Tag Archives: North Carolina State

Statement Season: Ky Bowman’s Freshman Campaign Disproves Doubters

It was just like old times.

Boston College men’s basketball was back in Madison Square Garden—the site of its last conference tournament championship. A title that is now 16 years old.

For two and a half decades, BC made the annual trip to New York for the Big East Tournament. Competing among the likes of Syracuse, Connecticut, Villanova, and Georgetown, the Eagles took part in what is now the longest-running conference tournament at any one venue in all of college basketball. Win or lose, the atmosphere was unrivaled.

When BC left for the ACC in 2005, the program lost that aura.

But for one night, the Eagles got it back. Prior to the start of league play, head coach Jim Christian and Co. traveled to the Garden to play Auburn in the Under Armour Reunion game on Dec. 12, 2016. Coming into the contest, BC was riding a two-game skid and sat at a mere 4-5. Having already lost to Nicholls State and Hartford, the Eagles’ chances of defeating a Power Five opponent, let alone a winning one, were slim.

Yet, right from the get-go, BC looked like a changed team. And one player in particular looked especially different. Ky Bowman had dyed his hair a flaming-hot red. But that wasn’t all. Coincidence or not, for the first time all season, Bowman caught fire. The freshman guard—who was averaging just 6.6 points per game at the time—nearly doubled that mark by intermission. In fact, it was Bowman who teamed up with Jerome Robinson and A.J. Turner to score 10 of the game’s first 14 points.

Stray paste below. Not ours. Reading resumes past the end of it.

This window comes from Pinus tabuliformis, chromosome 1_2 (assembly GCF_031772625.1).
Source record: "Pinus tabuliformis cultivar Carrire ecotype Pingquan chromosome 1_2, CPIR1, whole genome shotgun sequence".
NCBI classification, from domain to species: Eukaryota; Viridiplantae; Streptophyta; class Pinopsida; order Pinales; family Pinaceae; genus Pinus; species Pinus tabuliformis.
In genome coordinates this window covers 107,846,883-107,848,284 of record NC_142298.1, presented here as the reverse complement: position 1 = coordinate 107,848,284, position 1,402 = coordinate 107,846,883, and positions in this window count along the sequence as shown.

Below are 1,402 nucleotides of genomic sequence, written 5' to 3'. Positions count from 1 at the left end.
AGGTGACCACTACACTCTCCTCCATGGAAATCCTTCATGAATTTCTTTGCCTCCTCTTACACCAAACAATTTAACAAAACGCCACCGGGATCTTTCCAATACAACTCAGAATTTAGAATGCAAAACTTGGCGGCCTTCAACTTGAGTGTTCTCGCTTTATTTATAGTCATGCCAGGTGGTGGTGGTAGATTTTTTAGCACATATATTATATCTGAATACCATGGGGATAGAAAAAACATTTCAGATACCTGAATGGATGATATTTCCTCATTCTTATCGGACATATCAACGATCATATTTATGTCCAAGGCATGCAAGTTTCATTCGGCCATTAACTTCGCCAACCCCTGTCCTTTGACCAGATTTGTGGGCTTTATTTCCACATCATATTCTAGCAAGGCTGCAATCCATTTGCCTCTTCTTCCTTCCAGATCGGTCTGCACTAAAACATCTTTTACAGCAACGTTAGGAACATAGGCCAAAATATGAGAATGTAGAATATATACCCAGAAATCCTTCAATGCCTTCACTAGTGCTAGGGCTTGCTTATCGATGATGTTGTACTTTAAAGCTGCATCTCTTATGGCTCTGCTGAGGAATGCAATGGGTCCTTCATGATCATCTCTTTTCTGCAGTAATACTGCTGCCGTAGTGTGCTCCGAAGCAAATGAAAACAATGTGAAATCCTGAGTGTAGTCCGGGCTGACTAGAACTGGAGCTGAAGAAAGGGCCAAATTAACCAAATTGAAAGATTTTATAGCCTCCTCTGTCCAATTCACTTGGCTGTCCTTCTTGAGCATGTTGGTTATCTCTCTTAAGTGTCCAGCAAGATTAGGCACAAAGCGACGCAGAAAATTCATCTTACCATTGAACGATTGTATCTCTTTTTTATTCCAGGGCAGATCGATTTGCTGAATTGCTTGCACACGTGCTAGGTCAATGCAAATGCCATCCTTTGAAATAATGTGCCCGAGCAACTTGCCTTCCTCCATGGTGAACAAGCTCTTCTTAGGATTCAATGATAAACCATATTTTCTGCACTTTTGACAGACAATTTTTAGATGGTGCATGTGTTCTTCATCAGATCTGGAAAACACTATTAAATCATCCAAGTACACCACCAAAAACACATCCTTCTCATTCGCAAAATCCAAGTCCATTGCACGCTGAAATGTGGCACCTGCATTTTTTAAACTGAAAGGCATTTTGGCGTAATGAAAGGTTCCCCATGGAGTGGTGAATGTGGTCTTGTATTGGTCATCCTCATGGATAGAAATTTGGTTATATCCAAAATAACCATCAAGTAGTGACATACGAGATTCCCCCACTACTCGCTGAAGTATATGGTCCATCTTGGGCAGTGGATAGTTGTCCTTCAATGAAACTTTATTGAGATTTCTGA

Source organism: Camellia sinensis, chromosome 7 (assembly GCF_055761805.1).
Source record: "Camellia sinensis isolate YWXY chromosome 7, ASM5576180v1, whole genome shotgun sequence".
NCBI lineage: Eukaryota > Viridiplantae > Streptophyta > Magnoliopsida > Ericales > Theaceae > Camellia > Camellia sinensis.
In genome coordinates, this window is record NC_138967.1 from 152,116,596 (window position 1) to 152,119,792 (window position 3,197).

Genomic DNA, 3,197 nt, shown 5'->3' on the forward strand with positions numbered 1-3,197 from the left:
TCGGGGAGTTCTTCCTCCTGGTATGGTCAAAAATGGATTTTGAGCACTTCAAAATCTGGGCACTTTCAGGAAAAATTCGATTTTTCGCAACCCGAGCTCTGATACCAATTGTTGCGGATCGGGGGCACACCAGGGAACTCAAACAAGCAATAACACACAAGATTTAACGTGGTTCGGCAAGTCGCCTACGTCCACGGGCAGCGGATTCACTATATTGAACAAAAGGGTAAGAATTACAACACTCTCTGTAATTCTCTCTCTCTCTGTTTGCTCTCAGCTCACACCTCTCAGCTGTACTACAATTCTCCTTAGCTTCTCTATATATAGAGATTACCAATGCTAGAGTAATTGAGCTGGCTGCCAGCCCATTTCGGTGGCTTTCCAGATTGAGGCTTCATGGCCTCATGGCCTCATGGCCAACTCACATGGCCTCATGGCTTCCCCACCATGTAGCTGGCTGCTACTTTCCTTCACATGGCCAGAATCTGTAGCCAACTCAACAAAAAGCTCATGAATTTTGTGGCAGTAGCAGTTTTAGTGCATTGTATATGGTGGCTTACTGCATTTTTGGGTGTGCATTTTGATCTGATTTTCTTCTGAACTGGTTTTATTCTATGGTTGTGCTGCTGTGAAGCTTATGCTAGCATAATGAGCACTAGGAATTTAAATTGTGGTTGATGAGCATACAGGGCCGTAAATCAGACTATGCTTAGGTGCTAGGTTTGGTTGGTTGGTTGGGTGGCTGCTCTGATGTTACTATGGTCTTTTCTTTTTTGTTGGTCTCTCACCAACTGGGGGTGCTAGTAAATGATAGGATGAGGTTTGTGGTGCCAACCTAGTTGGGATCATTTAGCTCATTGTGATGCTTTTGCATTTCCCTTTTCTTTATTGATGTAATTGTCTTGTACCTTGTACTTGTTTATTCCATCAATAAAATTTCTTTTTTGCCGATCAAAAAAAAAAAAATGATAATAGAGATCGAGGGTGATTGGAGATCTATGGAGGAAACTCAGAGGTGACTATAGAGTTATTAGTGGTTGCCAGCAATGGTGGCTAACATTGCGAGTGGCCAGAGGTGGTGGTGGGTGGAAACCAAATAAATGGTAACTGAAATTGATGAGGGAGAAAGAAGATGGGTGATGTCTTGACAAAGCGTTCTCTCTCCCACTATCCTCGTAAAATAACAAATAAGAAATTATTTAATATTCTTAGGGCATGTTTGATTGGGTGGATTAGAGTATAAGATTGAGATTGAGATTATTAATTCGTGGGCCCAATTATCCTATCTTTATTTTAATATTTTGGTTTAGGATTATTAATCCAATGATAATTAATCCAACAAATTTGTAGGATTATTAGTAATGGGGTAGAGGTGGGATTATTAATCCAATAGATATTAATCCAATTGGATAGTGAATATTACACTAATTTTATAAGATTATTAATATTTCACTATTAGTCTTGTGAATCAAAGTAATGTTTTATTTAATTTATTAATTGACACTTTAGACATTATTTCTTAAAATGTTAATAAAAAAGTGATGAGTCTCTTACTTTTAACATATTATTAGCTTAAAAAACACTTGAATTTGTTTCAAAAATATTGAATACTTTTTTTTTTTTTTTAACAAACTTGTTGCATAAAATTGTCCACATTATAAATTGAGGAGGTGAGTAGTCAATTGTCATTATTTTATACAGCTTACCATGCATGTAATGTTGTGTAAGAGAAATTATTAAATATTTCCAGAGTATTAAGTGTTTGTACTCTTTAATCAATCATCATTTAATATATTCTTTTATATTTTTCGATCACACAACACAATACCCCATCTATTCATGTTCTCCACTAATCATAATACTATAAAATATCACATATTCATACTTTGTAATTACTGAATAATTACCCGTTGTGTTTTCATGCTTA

“There was just a confidence about [Bowman] that was kind of spreading to the whole team in that particular game,” Christian said thinking back on that day. “It was his moment. You knew, ‘Okay, this is going to be the guy.’ He’s got something here.”

Although Bowman’s numbers slipped in the second half of that game, his impact was undeniable. After all, he was the one that set up Nik Popovic’s game-winning tip-in at the buzzer. With just a few seconds remaining in the game, Bowman sprinted into the lane and put up a contested layup. It missed by a matter of inches, but Popovic was there to put it back.